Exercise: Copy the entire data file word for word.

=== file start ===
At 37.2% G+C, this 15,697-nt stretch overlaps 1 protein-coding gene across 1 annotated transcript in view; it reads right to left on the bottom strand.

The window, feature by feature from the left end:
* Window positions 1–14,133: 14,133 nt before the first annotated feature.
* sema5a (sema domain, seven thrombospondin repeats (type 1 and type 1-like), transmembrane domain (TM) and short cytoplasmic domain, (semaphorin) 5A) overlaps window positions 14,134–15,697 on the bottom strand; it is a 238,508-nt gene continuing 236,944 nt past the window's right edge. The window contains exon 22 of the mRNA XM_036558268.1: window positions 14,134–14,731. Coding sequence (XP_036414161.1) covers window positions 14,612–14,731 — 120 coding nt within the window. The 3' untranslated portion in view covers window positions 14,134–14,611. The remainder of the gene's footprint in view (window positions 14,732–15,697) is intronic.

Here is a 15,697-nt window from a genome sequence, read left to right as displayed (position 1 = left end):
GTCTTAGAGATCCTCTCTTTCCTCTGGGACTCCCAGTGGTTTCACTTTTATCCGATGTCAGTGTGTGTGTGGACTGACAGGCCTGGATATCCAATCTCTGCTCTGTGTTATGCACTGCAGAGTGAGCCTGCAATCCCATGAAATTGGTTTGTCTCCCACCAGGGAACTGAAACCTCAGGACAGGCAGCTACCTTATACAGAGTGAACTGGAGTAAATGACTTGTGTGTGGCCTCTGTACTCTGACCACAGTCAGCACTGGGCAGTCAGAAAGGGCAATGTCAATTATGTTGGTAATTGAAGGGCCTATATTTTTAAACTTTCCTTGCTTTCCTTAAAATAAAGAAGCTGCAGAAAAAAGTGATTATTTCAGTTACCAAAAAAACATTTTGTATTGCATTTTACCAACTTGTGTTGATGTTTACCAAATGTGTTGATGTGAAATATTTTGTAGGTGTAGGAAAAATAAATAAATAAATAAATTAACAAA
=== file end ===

At 37.2% G+C, this 15,697-nt stretch overlaps 1 protein-coding gene across 1 annotated transcript in view; it reads right to left on the bottom strand.

The window, feature by feature from the left end:
* Window positions 1–14,133: 14,133 nt before the first annotated feature.
* sema5a (sema domain, seven thrombospondin repeats (type 1 and type 1-like), transmembrane domain (TM) and short cytoplasmic domain, (semaphorin) 5A) overlaps window positions 14,134–15,697 on the bottom strand; it is a 238,508-nt gene continuing 236,944 nt past the window's right edge. The window contains exon 22 of the mRNA XM_036558268.1: window positions 14,134–14,731. Coding sequence (XP_036414161.1) covers window positions 14,612–14,731 — 120 coding nt within the window. The 3' untranslated portion in view covers window positions 14,134–14,611. The remainder of the gene's footprint in view (window positions 14,732–15,697) is intronic.

Here is a 15,697-nt window from a genome sequence, read left to right as displayed (position 1 = left end):
GTCTTAGAGATCCTCTCTTTCCTCTGGGACTCCCAGTGGTTTCACTTTTATCCGATGTCAGTGTGTGTGTGGACTGACAGGCCTGGATATCCAATCTCTGCTCTGTGTTATGCACTGCAGAGTGAGCCTGCAATCCCATGAAATTGGTTTGTCTCCCACCAGGGAACTGAAACCTCAGGACAGGCAGCTACCTTATACAGAGTGAACTGGAGTAAATGACTTGTGTGTGGCCTCTGTACTCTGACCACAGTCAGCACTGGGCAGTCAGAAAGGGCAATGTCAATTATGTTGGTAATTGAAGGGCCTATATTTTTAAACTTTCCTTGCTTTCCTTAAAATAAAGAAGCTGCAGAAAAAAGTGATTATTTCAGTTACCAAAAAAACATTTTGTATTGCATTTTACCAACTTGTGTTGATGTTTACCAAATGTGTTGATGTGAAATATTTTGTAGGTGTAGGAAAAATAAATAAATAAATAAATTAACAAA